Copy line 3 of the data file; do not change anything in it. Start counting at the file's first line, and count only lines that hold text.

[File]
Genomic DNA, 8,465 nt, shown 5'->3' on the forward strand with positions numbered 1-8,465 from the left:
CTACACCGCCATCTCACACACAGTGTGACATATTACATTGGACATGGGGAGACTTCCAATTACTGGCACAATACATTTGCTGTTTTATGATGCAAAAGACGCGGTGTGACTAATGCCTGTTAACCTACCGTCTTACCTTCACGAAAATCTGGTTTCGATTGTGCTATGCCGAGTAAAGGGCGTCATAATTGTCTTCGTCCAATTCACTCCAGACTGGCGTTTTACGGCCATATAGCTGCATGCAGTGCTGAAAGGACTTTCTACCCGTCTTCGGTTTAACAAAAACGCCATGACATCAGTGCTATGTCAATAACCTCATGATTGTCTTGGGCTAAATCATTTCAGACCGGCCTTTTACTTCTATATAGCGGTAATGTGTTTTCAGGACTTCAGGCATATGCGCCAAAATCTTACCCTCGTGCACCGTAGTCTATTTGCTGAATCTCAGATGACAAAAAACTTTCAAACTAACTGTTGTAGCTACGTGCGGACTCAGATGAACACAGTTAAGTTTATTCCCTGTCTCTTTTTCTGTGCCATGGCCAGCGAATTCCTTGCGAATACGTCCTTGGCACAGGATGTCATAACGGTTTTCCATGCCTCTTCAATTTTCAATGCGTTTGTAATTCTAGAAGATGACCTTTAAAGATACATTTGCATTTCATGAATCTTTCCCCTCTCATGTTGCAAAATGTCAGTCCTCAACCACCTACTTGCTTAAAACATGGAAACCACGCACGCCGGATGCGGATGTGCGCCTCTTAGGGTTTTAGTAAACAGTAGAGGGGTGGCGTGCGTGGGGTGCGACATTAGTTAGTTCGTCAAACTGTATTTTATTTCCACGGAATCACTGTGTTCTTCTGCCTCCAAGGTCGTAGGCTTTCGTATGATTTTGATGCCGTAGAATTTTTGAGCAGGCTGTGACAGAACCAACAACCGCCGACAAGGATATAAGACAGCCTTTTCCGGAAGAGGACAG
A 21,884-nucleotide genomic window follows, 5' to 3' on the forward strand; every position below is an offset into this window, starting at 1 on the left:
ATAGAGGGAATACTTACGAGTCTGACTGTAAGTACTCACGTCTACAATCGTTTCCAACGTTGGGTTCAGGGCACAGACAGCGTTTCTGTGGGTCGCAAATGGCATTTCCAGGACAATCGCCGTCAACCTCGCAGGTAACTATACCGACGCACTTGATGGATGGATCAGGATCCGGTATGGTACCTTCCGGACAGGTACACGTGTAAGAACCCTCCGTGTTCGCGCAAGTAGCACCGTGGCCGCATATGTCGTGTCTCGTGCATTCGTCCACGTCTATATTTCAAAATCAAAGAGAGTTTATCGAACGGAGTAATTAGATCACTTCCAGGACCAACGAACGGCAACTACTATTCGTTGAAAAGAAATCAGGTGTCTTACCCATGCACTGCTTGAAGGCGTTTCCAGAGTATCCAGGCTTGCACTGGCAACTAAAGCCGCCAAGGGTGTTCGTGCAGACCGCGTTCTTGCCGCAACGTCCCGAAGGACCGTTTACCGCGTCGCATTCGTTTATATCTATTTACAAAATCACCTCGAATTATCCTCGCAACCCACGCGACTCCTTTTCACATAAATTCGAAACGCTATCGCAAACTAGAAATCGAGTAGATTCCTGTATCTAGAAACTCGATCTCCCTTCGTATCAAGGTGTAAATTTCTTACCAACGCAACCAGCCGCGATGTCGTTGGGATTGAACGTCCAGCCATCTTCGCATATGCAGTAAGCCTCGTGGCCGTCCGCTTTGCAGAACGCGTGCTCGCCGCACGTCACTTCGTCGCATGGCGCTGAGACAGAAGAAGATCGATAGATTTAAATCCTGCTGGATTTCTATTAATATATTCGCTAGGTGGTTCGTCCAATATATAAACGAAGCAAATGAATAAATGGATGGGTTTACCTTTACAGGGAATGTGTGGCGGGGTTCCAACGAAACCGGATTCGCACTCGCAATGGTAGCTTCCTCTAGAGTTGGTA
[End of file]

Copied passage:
A 21,884-nucleotide genomic window follows, 5' to 3' on the forward strand; every position below is an offset into this window, starting at 1 on the left: